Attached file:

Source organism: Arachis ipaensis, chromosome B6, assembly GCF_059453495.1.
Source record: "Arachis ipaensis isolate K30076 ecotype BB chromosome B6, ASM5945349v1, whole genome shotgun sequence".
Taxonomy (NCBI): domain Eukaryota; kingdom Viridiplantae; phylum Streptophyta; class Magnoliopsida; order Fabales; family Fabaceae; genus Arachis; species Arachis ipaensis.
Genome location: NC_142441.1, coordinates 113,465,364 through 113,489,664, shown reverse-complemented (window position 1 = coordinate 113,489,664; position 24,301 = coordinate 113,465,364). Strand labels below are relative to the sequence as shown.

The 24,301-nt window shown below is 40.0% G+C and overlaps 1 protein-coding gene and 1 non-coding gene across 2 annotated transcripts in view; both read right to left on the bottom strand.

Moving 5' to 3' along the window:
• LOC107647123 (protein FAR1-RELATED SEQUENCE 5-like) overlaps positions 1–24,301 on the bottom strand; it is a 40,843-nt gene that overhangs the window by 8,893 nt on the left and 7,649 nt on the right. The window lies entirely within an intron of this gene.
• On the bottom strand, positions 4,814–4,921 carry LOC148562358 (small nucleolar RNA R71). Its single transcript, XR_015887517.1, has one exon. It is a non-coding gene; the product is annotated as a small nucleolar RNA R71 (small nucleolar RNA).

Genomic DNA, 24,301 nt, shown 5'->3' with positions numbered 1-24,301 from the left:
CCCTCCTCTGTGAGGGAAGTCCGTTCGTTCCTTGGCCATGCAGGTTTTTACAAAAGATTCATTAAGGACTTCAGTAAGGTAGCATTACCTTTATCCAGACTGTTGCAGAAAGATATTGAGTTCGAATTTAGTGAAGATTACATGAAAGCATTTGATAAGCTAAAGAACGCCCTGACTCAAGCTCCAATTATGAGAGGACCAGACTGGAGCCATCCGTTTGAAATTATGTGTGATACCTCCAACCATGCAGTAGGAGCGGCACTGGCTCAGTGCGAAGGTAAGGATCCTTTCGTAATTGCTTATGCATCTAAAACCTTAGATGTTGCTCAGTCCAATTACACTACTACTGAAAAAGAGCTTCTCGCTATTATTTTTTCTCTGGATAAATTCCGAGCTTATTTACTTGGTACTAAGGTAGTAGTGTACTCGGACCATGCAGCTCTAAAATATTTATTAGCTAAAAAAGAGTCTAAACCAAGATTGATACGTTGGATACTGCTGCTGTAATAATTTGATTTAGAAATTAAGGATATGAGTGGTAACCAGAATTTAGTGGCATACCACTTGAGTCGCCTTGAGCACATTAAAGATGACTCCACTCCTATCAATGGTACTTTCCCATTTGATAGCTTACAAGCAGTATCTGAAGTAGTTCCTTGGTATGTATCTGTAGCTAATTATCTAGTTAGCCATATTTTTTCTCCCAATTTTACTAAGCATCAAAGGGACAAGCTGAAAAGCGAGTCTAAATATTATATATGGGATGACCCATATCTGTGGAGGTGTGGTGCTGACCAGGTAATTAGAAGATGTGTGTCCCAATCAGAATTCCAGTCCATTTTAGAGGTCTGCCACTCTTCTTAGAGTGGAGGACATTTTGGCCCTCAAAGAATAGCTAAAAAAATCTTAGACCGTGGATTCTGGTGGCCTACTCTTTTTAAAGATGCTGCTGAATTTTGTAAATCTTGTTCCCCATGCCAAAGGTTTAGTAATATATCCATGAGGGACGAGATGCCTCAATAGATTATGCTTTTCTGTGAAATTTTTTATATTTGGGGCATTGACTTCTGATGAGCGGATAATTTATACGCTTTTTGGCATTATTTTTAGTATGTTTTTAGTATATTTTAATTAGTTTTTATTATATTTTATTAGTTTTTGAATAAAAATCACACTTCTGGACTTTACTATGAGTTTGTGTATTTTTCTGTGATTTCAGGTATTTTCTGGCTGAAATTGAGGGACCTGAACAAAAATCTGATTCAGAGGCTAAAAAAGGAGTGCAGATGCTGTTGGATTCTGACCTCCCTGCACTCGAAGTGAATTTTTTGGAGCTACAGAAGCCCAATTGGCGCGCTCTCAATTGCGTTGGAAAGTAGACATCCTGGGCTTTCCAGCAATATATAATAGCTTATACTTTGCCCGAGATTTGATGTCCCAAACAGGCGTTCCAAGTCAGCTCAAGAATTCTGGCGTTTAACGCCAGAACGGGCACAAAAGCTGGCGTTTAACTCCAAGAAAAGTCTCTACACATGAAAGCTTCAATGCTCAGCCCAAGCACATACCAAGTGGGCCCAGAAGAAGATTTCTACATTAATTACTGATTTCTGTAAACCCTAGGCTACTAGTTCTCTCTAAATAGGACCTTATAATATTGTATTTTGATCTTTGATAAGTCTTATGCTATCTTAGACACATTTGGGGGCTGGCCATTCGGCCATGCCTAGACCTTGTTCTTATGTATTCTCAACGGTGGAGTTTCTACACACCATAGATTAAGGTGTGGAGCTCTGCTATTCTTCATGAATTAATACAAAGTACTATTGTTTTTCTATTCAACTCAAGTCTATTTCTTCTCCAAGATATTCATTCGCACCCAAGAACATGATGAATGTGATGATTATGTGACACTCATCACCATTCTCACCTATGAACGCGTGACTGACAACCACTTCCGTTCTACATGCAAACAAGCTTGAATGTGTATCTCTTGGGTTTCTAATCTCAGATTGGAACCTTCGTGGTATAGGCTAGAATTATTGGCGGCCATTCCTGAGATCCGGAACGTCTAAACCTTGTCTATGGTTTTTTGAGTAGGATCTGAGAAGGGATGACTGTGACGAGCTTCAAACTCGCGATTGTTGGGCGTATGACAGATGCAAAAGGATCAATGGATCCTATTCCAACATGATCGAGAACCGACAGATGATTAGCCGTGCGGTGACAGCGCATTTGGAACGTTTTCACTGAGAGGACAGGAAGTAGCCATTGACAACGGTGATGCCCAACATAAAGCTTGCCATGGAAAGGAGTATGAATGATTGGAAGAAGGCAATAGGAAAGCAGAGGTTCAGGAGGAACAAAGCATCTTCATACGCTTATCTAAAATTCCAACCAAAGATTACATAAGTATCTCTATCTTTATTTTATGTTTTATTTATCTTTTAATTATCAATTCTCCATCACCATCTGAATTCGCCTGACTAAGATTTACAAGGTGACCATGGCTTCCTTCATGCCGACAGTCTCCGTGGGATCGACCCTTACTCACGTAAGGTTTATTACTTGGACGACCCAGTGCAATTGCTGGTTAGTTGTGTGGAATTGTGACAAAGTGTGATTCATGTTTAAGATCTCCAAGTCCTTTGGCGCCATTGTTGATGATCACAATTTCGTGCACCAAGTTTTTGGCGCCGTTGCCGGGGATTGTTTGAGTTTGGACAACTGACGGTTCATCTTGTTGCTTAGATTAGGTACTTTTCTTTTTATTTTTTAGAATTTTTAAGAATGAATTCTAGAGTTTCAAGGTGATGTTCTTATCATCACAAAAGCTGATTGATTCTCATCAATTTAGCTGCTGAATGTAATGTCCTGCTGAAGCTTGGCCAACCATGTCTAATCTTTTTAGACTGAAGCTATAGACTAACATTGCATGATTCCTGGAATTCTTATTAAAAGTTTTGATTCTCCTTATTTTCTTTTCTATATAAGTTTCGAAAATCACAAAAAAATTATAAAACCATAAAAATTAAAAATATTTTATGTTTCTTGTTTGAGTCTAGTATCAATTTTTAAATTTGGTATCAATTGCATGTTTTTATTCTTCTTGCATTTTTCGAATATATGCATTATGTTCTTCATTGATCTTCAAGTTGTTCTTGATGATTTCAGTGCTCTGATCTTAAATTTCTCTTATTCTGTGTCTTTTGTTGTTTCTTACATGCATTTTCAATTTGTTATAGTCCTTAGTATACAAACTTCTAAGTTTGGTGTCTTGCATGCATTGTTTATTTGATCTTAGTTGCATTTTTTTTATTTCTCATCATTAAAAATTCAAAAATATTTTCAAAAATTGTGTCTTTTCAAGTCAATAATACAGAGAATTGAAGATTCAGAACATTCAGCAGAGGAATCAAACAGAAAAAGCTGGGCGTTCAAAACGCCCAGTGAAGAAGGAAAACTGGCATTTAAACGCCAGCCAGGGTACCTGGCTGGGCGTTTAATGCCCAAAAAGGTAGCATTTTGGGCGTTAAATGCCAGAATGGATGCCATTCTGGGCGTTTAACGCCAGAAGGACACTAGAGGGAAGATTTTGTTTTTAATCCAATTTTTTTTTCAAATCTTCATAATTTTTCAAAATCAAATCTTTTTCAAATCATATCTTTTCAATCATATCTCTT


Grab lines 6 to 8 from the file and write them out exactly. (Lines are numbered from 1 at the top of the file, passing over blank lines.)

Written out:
Moving 5' to 3' along the window:
• LOC107647123 (protein FAR1-RELATED SEQUENCE 5-like) overlaps positions 1–24,301 on the bottom strand; it is a 40,843-nt gene that overhangs the window by 8,893 nt on the left and 7,649 nt on the right. The window lies entirely within an intron of this gene.
• On the bottom strand, positions 4,814–4,921 carry LOC148562358 (small nucleolar RNA R71). Its single transcript, XR_015887517.1, has one exon. It is a non-coding gene; the product is annotated as a small nucleolar RNA R71 (small nucleolar RNA).